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The EEG thread

2 posts in this topic

Petit mal epilepsy classically has a 3 Hz spike and wave pattern.

Grand mal epilepsy is identified by large 8-12 Hz spikes in groups during tonic-clonic seizures.

Migraine can be difficult to distinguish from cerebrovascular disease, especially if the presentation is with acute hemiplegia. The EEG in these migraine sufferers shows localized slow wave activity. Generally in migraine the EEG changes are non-specific.

Creutzfeldt-Jakob disease is a neurodegenerative disorder caused by prion disease which presents clinically with dementia and myoclonic jerks (often elicited by startle). The EEG contains periodic repetitive discharges, typically at a rate of 1-2/second, occurring bilaterally. This feature, while not always present early in the illness, is strongly suggestive of the diagnosis.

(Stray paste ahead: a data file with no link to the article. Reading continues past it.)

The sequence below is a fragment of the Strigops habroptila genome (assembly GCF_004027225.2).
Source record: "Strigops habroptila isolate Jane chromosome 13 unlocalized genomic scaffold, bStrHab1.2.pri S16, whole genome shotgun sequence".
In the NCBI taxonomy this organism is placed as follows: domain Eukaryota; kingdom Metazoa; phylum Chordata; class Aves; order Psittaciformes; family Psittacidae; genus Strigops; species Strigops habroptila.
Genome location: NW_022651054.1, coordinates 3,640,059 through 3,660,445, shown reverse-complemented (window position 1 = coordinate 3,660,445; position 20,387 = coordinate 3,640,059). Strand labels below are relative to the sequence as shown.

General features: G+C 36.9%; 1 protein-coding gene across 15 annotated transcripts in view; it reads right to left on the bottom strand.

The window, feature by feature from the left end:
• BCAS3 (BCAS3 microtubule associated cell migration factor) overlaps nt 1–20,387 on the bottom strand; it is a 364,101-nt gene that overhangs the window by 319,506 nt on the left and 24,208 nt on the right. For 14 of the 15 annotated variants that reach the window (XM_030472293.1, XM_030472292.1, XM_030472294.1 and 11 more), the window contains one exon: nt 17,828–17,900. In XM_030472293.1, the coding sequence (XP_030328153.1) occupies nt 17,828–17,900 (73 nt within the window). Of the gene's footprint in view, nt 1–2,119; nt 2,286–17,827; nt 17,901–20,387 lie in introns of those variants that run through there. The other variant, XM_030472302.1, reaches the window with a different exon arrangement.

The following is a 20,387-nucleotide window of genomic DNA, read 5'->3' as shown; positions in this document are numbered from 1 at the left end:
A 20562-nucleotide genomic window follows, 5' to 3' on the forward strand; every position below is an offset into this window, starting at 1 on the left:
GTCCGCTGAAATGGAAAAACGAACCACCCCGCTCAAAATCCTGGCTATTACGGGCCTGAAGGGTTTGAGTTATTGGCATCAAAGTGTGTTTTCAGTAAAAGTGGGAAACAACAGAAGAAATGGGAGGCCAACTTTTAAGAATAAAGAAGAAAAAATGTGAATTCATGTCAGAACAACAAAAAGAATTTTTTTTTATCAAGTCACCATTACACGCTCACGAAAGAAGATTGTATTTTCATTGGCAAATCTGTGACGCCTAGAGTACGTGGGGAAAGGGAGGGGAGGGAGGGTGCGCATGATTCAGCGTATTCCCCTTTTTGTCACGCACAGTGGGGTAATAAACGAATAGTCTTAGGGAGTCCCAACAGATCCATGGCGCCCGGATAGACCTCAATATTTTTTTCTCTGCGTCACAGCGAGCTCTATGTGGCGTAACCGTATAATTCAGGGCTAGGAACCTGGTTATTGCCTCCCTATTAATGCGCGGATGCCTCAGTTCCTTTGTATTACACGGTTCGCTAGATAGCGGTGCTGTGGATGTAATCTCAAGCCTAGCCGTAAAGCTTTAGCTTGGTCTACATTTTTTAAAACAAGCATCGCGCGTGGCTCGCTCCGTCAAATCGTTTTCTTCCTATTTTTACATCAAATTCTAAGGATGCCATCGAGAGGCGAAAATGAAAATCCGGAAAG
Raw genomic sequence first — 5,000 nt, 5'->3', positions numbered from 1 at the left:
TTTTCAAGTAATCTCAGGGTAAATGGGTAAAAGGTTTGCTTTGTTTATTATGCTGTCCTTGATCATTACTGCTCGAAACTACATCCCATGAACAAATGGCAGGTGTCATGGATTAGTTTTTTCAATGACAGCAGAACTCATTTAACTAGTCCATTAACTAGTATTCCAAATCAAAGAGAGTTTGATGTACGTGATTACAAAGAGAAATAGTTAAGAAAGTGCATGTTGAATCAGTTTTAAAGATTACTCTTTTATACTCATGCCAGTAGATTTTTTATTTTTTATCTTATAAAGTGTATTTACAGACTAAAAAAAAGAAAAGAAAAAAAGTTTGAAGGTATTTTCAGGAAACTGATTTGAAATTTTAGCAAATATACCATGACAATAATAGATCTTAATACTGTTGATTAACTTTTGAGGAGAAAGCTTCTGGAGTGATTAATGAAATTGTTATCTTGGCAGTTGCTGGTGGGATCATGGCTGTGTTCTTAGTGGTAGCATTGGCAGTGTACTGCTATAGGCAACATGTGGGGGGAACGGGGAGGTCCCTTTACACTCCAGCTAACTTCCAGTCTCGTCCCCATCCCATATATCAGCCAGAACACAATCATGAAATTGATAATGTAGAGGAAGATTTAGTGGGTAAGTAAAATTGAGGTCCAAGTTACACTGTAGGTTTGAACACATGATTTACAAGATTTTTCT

Huntington's chorea shows a generalized flattening of the EEG trace that is thought to be due to loss of basal ganglia cells.

Alzheimer's dementia is characterized by reduced alpha activity on EEG.

Delirium usually shows slow alpha activity and increased delta activity on EEG.

Herpes simplex encephalitis is characterized by discharges occurring every 1-3 seconds with slow-wave activity prominent in the temporal areas. These abnormalities on the EEG typically occur within the first 2 weeks of illness.

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Great work with all your posts, many thanks.

A few more...

D.T. - generally faster ryhthms, or Normal

Space Occupying lesion - localised slower waves over area of lesion

Pick's often Normal

Triphasic shrap waves in CJD, but not nvCJD, iatrogenic, or Gerstmann-Straussler-Scheinker


Antidepressants increase delta

Antipsychotics decrease beta and increase delta/theta

Anxiolytics increase beta and theta, decrease alpha

Lithium has minimal effects at therapeutic dose, but increased delta and theta in overdose.

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